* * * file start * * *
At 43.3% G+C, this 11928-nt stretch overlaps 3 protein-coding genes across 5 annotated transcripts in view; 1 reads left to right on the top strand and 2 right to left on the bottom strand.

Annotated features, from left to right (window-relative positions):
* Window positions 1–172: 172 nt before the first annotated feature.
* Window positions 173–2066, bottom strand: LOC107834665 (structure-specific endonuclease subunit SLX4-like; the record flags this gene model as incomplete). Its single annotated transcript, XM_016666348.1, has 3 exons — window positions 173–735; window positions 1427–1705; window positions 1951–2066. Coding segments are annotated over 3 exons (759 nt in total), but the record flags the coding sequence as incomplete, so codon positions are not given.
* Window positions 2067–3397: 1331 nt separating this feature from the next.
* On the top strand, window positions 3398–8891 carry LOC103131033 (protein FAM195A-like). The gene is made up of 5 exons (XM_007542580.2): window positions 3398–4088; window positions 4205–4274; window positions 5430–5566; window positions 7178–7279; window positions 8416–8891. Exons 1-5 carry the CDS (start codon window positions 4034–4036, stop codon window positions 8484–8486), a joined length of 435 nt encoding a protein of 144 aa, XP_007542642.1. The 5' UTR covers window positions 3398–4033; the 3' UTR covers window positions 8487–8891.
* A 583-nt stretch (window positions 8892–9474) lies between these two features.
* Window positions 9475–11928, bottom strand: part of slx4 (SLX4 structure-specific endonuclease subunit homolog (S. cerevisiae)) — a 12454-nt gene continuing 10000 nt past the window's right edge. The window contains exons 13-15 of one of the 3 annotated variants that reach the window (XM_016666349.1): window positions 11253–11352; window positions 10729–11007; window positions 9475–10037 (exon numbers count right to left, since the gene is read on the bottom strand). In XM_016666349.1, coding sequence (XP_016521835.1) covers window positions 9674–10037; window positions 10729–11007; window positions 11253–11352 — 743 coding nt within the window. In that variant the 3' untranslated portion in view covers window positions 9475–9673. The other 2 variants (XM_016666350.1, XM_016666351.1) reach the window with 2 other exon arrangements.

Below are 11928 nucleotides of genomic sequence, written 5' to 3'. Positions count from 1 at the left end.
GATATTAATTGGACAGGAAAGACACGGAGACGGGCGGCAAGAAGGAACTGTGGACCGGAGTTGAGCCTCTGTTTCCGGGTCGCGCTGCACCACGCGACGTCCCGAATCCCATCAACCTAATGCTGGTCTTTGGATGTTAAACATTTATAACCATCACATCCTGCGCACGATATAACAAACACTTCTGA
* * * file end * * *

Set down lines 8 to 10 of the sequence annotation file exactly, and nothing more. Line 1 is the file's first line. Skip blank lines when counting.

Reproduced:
* Window positions 9475–11928, bottom strand: part of slx4 (SLX4 structure-specific endonuclease subunit homolog (S. cerevisiae)) — a 12454-nt gene continuing 10000 nt past the window's right edge. The window contains exons 13-15 of one of the 3 annotated variants that reach the window (XM_016666349.1): window positions 11253–11352; window positions 10729–11007; window positions 9475–10037 (exon numbers count right to left, since the gene is read on the bottom strand). In XM_016666349.1, coding sequence (XP_016521835.1) covers window positions 9674–10037; window positions 10729–11007; window positions 11253–11352 — 743 coding nt within the window. In that variant the 3' untranslated portion in view covers window positions 9475–9673. The other 2 variants (XM_016666350.1, XM_016666351.1) reach the window with 2 other exon arrangements.

Below are 11928 nucleotides of genomic sequence, written 5' to 3'. Positions count from 1 at the left end.
GATATTAATTGGACAGGAAAGACACGGAGACGGGCGGCAAGAAGGAACTGTGGACCGGAGTTGAGCCTCTGTTTCCGGGTCGCGCTGCACCACGCGACGTCCCGAATCCCATCAACCTAATGCTGGTCTTTGGATGTTAAACATTTATAACCATCACATCCTGCGCACGATATAACAAACACTTCTGA